An anonymous caller is struggling with a tempting offer from her family to buy her first house.
Tyson is wondering if it’s a good time to convert his bonds into treasuries.
“Jaula” wants to know if she should count her side hustle income as part of her retirement money.
Chris recently tripled his income. How should he manage this unexpected surplus?
Former financial planner Joe Saul-Sehy and I tackle these four questions in today’s episode.
P.S. Got a question? Leave it here.
Here are the details:
Anonymous asks (at 01:41 minutes): I rent an apartment with a roommate in Jacksonville, Florida. Our rent went up 17 percent last year and another 7 percent this year.
I feel stressed and I want to buy a house to stabilize my expenses.
I’m 26 and I make $77,000. If I save a 7 percent down payment over the next couple years, I could afford a $190,000 house with a 6 percent interest rate.
However, my dad is offering to lend me cash to buy a home at a 4 percent interest rate.
He’s pointing out houses that are $350,000. Factoring in maintenance costs and homeowner’s insurance, which is expensive in Florida, my monthly payment would be more than half of my take-home pay.
Should I consider this?
I’m concerned about being indebted to my dad, but the security of a fixed housing cost would alleviate a lot of stress for me.
How should we structure an agreement so that it doesn’t alter the dynamics of our relationship?
Tyson asks (at 21:36 minutes): The more I read about bonds and treasuries, the more confused I get. Can you explain the differences in simple terms?
I currently park 20 percent of my investments in Vanguard Total Bond Market (BND), but I’m wondering if I’d get a better return in treasuries.
Two funds I’m considering are Vanguard Federal Money Market Fund (VMFXX) and Vanguard Treasury Money Market Fund (VUSXX).
“Jaula” asks (at 29:35 minutes): I retired at 58 and my husband will work for two more years. I’m not sure how to think about my side hustle income as it relates to the 4 percent rule.
If I make a modest $20,000 per year for the next five years, do I multiply it by 25 and act as if we have an extra $500,000 in the portfolio?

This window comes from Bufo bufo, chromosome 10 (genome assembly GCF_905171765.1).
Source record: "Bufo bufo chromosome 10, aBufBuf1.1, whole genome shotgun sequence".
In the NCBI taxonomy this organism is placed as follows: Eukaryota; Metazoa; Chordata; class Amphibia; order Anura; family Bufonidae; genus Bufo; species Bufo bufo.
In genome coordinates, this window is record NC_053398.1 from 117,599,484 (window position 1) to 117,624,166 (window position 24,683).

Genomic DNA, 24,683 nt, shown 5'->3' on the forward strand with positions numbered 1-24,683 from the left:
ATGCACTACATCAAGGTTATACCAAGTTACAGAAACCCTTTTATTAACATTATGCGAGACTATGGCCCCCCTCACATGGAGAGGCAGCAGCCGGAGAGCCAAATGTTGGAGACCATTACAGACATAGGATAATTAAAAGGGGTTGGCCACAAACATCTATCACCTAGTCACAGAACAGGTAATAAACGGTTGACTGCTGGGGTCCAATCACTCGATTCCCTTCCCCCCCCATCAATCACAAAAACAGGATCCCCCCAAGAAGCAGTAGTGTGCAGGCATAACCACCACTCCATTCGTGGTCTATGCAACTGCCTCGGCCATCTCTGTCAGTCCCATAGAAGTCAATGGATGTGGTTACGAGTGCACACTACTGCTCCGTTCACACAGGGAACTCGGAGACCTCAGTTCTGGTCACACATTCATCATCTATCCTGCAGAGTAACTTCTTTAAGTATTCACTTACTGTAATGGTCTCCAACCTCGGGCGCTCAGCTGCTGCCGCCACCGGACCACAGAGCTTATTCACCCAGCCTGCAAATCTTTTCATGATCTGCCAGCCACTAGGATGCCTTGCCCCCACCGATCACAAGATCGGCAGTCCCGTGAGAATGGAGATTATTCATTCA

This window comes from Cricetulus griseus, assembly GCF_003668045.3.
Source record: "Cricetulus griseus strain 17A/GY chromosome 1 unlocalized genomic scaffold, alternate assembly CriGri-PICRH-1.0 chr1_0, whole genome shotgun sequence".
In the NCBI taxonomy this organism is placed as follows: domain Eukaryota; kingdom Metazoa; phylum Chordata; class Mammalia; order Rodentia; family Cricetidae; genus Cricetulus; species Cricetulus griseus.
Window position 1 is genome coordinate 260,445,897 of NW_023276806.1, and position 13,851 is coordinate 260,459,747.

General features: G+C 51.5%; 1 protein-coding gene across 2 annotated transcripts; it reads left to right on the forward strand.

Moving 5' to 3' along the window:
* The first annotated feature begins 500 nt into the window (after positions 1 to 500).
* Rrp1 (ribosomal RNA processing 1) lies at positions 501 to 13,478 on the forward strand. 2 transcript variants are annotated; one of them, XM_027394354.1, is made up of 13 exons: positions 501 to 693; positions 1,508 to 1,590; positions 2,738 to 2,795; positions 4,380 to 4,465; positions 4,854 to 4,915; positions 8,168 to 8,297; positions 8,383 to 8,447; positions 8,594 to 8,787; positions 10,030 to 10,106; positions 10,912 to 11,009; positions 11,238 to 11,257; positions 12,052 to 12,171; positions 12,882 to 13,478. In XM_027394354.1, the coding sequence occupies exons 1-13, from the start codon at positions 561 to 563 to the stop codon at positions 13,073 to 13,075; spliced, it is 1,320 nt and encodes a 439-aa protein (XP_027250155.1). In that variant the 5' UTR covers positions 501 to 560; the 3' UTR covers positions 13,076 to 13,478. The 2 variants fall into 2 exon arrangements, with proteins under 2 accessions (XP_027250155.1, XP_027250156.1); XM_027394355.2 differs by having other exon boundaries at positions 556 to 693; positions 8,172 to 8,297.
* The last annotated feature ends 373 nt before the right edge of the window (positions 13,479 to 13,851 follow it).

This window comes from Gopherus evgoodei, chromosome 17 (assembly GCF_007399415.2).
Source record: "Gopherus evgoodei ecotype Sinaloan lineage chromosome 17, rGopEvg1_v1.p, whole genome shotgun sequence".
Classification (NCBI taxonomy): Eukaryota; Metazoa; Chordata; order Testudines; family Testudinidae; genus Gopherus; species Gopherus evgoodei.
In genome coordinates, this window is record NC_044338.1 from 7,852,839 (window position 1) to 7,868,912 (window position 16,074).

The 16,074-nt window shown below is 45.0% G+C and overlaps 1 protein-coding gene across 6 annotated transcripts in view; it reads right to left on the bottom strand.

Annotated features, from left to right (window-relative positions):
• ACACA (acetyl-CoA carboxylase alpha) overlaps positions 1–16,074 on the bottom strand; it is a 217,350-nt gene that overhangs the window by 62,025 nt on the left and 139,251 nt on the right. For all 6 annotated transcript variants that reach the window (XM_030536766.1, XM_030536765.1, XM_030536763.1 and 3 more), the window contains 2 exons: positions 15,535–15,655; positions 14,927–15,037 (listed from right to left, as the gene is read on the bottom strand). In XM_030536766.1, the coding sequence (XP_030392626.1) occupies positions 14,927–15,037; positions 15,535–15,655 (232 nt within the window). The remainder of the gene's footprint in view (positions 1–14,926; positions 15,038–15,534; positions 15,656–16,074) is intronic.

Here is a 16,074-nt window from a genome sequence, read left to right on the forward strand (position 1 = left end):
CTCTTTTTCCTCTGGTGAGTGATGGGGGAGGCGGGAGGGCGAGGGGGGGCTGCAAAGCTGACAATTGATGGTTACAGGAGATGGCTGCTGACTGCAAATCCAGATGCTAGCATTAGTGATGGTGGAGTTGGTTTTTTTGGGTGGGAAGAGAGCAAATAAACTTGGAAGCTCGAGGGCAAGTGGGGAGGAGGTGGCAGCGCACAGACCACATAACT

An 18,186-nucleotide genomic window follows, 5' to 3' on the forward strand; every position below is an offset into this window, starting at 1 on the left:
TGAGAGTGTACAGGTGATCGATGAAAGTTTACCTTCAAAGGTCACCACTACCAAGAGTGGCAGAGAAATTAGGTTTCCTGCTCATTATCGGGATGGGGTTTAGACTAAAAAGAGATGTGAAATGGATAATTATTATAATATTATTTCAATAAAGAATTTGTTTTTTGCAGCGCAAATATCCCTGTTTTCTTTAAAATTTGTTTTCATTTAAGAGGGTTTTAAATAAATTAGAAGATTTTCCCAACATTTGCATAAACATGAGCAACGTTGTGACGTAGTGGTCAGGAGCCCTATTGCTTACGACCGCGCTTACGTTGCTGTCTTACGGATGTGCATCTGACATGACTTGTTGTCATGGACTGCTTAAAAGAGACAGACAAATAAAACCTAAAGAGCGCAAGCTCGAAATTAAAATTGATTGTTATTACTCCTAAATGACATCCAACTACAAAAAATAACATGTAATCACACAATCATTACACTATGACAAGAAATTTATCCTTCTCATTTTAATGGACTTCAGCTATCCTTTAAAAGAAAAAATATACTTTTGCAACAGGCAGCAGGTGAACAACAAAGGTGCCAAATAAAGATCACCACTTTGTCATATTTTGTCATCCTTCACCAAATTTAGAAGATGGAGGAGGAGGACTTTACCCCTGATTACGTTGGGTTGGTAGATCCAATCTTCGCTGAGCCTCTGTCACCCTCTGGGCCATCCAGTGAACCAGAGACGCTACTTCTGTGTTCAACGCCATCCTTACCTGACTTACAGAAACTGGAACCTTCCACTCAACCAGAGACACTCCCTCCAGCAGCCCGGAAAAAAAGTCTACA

Our net worth is $2.5 million in various IRA accounts, brokerage accounts, and cash.
Can you give me some ways to think about this extra income?
Chris asks (at 36:13 minutes): I recently switched careers and tripled my income, leaving me an excess of $6,000 to $7,000 per month after expenses, debt repayment, and taxes.
How do I take full advantage of this unexpected abundance of money?
I have $225,000 in retirement accounts, $18,000 in emergency funds, and $14,000 in cash that I use to dollar cost average into investments.
I bought my house for $265,000 in October of last year and I owe $210,000 on it. My car is worth $38,000 and I owe $27,000 on it.
I contribute 23 percent of my income to retirement. I have no other loans or credit card debt.
I want to enjoy life and give to my family when they’re in need, but also keep in mind that I have a future to plan for.
My questions are:
- Should I continue paying down my mortgage? I pay an extra $600 a month towards my mortgage, effectively making my 30-year loan into a 15-year loan.
- I contribute $200 a week to a total market fund. Should I increase that amount or diversify into other types of funds?
- Where can I find out more about Efficient Frontier Investing?
- Should I convert my 401k into a Roth account? What happens to my investments upon conversion?
- Should I get a financial advisor with an assets-under-management fee structure? Why or why not?
- I want to rent out my current home and buy a second home to improve my lifestyle. Should I use my home equity or wait longer to save?
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